that it was workine swell in rais
ing prices but that they would like
to have the contracts revised to
compel these chiseling landlords to
let tenants in on the profits.
TROUBLE BREWING
Political news-casters are spread
ing the word that Doctor (that's
his name not a title) Mac Johnson,
of Enfield, is getting his ducks in
a row to oppose Congressman John
H. Kerr for the Second District
seat in 1936. The same boys also
say that A. 0. Dickens, Wilson
attorney, plans another attempt at
the job two years hence. Judge
Kerr is co-author, with Senator
(Cotton Ed) Smith, of South Caro
lina, of the Kerr-Smith law levying
a tax on tobacco sold by non-signers
of the government's tobacco
crop reduction program. On the
same day farmers at State College
were praising the law, others met
at Winston-Salem in protest and
planned a campaign against it.
SQUABBLES
Word trickling into Raleigh
from Western North Carolina
relates some of the difficulties
Democrats in the mountain
counties are experiencing as die
November election draws near.
The "regular" boys complain
that many federal jobs with the
CCC and other emergency agen
cies are going to Republicans
and the rank-and-file of Demo
crats are not enthusiastic about
that. The grapevine hears rum
blings that this condition may
cook Democratic order to the
extent of electing Republicans
to the General Assembly in
some close counties. The fol
lowers of Jefferson would like
to know what to do about it.
Republicans aren't reporting any
wo ries over the situation.
TIGHTENING UP-
Some time ago Keyholes called
your attention to the coming drive
of the State Revenue Department
against delinquent tax-payers in or
der to swell receipts and justify the
reorganization that has been going
on for a year. Revenue Commis
sioner A. J. Maxwell and his ex
ecutive assistant Dr. M. C. S. No
ble, Jr., started out by prosecuting
a number of Raleigh lawyers who
had not paid their license fees. If
suits against merchants and cafe
owners haven't been filed in your
town by this time you either live
in a prosperous community or the
suit-filers just haven't been able to
get around to your town as yet.
BOYS, GET THE MONEY
If you want a little money you
might organize your neighbors and
start a drive on the State highway
fund. At least you could' join the
crowd. At present the schools want
some of the money collected from
gasoline taxes; county commission
ers want some; cities and towns
want a bit for paving streets and
the automobile tax reduction league
wants some so as to cut gasoline
and license taxes. If there's any
left, you may get the toll taken
off your bridge and the bumps and
mudholes in your own road repair
ed. IT MAY BE A RACE
Clyde R. Hoey, Shelby's gift to
the Democratic party, and Con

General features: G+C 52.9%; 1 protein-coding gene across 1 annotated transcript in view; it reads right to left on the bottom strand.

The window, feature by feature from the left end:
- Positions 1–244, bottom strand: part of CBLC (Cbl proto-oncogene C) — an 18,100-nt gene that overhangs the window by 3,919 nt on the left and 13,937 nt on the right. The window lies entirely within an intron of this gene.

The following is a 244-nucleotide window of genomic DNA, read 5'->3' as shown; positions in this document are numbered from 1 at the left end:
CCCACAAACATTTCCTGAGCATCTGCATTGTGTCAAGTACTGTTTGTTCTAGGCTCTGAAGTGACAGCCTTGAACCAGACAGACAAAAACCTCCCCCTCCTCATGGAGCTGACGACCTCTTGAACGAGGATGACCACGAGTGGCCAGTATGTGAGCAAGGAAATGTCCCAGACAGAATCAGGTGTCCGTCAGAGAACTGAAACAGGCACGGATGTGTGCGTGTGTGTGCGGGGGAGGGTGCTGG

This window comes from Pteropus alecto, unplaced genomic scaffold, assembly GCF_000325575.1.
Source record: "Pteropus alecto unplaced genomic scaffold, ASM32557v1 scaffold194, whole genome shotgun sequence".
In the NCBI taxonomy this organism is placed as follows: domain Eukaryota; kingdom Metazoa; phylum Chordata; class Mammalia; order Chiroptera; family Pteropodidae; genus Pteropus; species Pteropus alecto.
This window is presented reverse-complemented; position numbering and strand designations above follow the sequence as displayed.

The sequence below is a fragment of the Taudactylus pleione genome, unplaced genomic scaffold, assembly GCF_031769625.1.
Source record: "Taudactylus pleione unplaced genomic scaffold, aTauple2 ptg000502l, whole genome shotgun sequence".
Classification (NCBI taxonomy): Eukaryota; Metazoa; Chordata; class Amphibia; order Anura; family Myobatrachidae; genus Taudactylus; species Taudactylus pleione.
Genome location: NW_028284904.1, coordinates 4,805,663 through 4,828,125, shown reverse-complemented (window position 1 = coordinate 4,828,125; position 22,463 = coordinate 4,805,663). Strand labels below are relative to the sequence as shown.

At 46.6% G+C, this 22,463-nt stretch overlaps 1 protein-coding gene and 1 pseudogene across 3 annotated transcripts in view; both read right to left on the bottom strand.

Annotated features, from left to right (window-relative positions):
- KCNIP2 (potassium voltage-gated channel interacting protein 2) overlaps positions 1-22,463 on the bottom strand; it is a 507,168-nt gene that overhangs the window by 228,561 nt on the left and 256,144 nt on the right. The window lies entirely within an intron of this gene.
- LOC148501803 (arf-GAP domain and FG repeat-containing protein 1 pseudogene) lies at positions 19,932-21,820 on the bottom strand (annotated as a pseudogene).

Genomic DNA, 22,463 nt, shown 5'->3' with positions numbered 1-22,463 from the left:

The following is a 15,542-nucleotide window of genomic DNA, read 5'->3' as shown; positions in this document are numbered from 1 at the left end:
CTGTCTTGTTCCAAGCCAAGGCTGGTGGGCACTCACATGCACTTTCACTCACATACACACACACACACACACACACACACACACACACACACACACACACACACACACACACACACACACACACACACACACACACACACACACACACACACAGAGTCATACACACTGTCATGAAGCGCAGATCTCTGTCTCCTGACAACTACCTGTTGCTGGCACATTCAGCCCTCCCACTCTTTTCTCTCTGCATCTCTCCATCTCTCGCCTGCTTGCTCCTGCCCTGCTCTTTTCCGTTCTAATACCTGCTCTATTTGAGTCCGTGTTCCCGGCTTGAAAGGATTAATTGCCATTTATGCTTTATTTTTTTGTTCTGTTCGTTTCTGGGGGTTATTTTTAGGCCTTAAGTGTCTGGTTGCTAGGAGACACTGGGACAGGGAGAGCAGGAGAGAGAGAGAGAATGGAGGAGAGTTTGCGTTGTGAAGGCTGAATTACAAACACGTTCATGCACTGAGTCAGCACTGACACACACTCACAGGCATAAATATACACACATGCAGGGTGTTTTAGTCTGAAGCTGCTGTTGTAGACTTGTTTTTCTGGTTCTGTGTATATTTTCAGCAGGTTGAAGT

gressman R. L. Doughton, have
both signed-up for a long list of
speaking engagements during the
present campaign. Both are con
sidered almost certain candidates
for the gubernatorial nomination in
1936 and some of the poltical gum
shoes are wondering if these two
prominent Democrats are conduct
ing a get-acquainted campaign while
driving a few tacks for the party's
candidates this fall.
BURRUS THREAT
Dr. John T. Burrus, High Point
surgeon and anti-sales taxer who
defeated Capus M. Waynisk, State
Director of Federal Reemployment,
for the Democratic nomination to
the Guilford county Senate seat,
now pops up as a threat to Clyde
R. Hoey, of Shelby, Congressman
R. L. Doughton and Lieutenant
Governor A. H. (Sandy) Graham
in the race for the gubernatorial
nomination less than two years
hence. A lot of High Pointers, who
have been giving barbecues and
chicken stews frequently, believe
that the Doctor has a good chance
of succeeding Governor Ehringhaus.
"We shall wait and see. It is some
time off yet before another Gover
nor is elected. If ever the call
comes, I am in the hands of the
people," is the Doctor's answer to
inquiries.
BADLY NEEDED
Western North Carolina Dem
ocrats wish that Senator Rob
ert Rice Reynold hadn't decid
ed to go trippng off to Old
Mexico right on the eve of an
election that . hold Republican
hopes in some mountain conn
tie. They believe that the
Junior Senator could have giv
en the voter the work and
made everything hotsy-totsy for
the followers of President Rent
evelt in some of the doubtful
localities. They figure he can't
get any votes down m Mexico
and long for the familiar pat on
the back of voting overall.
Senator Reynold chased off to
Europe at a critical period of
the repeal election last year.
Those westerners take their poli
tics seriously and count their
friends among the men and
women with their shoulders' to
the wheel when the old party
wagon is in a hole.
BANKHEAD BILL
More than one politician drifting
iinto Raleigh is wondering what ef
fect support or opposition to the
Bankhead cotton control law may
have upon the political future of
North Carolina's Senators and Con
gressmen. Regardless of what your
opinion of this measure may be,
Dean I. O. Schaub, of State Col
lege, estimates that about 90 per
cent of the cotton producers favor
the bill. Growers have been told
that statutory control is responsible
for prevailing prices. That makes
it easily understood why many far
mers favor the Bankhead law and
the Kerr-Smith tobacco control bill.
It is entirely possible that some of
the North Carolina delegation have
placed themselves on the spot. On
ly time can render the final ver
dict. DEATH-
S peaking of automobile acci
dentsthere were 856 deaths at
tributable to this source last
year. No glaring headlines in
the newspapess proclaimed this,
no feature writers were called
into action as was the case
where the liner Morro Castle
went down in a fire at sen
with about 140 souls lost Tra
gedy ride the highways every
day and there's lots of room
for safety provisions.
The virtues which serve the com
mon weal originate primarily in
feeling. An elemental! sympathy
with the happiness of others and
an elemental sorrow for their mis
ery are innate in our minds.